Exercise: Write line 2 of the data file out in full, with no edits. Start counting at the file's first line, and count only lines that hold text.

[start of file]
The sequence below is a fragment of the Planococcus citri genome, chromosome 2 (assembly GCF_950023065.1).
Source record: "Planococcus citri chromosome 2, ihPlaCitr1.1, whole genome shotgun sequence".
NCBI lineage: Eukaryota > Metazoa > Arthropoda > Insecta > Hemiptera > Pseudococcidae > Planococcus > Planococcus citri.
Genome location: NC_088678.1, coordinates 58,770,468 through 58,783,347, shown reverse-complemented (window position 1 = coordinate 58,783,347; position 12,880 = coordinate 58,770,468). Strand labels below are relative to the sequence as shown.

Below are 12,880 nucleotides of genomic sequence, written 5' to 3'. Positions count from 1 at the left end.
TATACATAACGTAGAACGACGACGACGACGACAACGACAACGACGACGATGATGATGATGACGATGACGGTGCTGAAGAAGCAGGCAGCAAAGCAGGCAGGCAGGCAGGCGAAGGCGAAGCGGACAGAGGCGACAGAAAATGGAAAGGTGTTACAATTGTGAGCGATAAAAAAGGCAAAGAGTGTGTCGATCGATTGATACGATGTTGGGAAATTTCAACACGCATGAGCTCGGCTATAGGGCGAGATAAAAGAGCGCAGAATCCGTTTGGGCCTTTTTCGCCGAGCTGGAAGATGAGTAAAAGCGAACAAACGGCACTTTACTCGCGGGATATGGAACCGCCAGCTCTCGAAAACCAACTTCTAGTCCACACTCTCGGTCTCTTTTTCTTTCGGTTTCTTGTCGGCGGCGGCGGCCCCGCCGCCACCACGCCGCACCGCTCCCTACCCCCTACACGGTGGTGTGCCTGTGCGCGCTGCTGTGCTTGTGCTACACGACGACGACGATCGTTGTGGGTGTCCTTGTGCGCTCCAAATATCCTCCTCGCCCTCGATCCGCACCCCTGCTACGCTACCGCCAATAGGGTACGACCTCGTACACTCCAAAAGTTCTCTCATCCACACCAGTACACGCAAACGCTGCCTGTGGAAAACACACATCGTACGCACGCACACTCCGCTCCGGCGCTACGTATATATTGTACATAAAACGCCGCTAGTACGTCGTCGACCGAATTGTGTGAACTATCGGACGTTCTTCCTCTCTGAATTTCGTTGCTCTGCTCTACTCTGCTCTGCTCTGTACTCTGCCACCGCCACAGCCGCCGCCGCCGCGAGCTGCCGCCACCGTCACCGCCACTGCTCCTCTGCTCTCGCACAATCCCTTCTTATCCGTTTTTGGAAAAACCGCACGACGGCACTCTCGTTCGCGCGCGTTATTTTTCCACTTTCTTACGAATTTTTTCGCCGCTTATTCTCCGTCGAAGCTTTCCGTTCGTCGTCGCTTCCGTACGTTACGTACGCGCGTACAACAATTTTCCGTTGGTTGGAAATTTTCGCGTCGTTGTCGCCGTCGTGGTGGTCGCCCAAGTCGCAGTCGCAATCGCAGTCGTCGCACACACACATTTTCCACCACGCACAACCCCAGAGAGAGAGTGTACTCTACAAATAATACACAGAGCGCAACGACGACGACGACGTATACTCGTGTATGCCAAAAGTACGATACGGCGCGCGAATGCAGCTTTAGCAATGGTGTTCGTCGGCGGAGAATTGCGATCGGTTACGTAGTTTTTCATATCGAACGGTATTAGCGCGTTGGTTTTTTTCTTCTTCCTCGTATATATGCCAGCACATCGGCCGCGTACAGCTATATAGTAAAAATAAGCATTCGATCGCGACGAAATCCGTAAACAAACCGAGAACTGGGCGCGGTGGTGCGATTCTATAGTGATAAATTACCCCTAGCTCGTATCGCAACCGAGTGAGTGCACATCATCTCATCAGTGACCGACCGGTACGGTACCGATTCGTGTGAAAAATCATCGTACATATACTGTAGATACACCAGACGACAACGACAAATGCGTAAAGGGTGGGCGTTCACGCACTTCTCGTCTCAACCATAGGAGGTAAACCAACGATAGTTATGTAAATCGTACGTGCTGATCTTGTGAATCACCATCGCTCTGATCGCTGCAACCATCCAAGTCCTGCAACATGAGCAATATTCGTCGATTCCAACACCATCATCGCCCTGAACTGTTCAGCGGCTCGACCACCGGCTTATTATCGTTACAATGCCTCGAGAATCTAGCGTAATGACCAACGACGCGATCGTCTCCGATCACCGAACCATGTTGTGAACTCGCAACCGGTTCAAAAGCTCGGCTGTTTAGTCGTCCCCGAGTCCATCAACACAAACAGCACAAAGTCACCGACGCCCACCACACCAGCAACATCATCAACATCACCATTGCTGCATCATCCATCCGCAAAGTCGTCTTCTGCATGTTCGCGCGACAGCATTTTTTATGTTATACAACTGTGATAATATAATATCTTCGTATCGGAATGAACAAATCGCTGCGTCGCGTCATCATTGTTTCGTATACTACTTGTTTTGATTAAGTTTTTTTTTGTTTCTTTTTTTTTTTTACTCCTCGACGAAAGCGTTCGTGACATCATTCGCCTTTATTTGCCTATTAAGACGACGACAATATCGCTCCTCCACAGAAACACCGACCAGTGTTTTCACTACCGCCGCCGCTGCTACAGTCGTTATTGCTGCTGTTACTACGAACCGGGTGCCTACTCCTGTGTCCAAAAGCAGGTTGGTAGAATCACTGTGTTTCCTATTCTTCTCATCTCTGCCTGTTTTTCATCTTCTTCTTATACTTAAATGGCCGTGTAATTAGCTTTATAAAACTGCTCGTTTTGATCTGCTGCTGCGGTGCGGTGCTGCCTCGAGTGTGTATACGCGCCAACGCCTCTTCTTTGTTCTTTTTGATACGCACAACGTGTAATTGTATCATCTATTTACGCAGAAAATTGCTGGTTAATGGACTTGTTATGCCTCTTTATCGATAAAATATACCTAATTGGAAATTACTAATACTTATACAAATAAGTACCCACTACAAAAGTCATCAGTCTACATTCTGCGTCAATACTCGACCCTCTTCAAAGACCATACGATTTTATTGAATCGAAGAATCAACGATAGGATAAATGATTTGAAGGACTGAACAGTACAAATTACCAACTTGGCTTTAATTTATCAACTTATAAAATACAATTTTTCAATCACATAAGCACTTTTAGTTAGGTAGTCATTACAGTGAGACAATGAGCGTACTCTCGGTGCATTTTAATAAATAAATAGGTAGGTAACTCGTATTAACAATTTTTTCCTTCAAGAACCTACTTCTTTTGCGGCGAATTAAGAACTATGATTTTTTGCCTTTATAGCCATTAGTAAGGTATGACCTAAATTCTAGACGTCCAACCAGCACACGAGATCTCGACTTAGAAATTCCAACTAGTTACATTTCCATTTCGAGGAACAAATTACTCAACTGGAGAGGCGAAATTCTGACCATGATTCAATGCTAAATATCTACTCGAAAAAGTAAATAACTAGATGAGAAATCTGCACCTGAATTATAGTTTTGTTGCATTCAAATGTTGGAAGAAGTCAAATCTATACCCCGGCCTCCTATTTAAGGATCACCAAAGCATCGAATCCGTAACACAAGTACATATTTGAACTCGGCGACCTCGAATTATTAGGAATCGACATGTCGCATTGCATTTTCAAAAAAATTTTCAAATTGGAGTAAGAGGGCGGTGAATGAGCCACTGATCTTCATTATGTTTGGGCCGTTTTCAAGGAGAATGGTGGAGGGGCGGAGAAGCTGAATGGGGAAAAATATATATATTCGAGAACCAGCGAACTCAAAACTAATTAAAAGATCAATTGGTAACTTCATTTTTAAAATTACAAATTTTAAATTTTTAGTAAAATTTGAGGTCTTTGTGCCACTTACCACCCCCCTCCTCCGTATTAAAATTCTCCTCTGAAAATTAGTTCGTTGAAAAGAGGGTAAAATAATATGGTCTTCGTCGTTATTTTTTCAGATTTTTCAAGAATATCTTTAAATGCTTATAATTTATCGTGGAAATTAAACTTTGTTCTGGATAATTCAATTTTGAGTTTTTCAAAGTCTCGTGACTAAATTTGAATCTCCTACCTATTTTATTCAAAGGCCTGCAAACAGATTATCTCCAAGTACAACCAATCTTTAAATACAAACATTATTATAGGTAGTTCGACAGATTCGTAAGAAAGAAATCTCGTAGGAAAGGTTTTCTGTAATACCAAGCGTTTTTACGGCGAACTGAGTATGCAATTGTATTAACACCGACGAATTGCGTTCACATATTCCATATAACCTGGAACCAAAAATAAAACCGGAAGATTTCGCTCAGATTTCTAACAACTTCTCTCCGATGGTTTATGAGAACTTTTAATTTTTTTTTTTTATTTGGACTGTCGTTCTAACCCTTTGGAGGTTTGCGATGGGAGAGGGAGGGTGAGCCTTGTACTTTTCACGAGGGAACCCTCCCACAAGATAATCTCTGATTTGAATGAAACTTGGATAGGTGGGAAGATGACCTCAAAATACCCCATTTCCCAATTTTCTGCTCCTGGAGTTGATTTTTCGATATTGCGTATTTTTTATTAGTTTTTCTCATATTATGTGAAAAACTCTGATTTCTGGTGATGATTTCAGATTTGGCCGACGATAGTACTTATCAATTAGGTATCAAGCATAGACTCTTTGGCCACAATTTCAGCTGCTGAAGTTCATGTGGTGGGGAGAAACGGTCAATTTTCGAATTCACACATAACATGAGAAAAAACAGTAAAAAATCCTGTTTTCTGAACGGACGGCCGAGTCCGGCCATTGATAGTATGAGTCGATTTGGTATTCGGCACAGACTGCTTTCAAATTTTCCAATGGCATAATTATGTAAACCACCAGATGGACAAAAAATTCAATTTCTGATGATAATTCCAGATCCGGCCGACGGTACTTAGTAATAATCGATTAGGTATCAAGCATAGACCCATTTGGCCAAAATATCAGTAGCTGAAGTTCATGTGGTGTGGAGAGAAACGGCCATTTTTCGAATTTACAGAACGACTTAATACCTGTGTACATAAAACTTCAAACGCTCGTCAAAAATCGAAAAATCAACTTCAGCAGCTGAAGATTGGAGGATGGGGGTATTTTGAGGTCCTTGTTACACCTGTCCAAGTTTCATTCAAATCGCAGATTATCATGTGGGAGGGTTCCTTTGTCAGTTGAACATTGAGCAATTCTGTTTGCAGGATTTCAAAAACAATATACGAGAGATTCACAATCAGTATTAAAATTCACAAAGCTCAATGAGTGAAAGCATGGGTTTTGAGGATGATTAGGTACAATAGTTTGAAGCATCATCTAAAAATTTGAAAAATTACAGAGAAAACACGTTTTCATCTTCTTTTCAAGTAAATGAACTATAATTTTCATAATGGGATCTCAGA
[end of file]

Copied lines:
Source record: "Planococcus citri chromosome 2, ihPlaCitr1.1, whole genome shotgun sequence".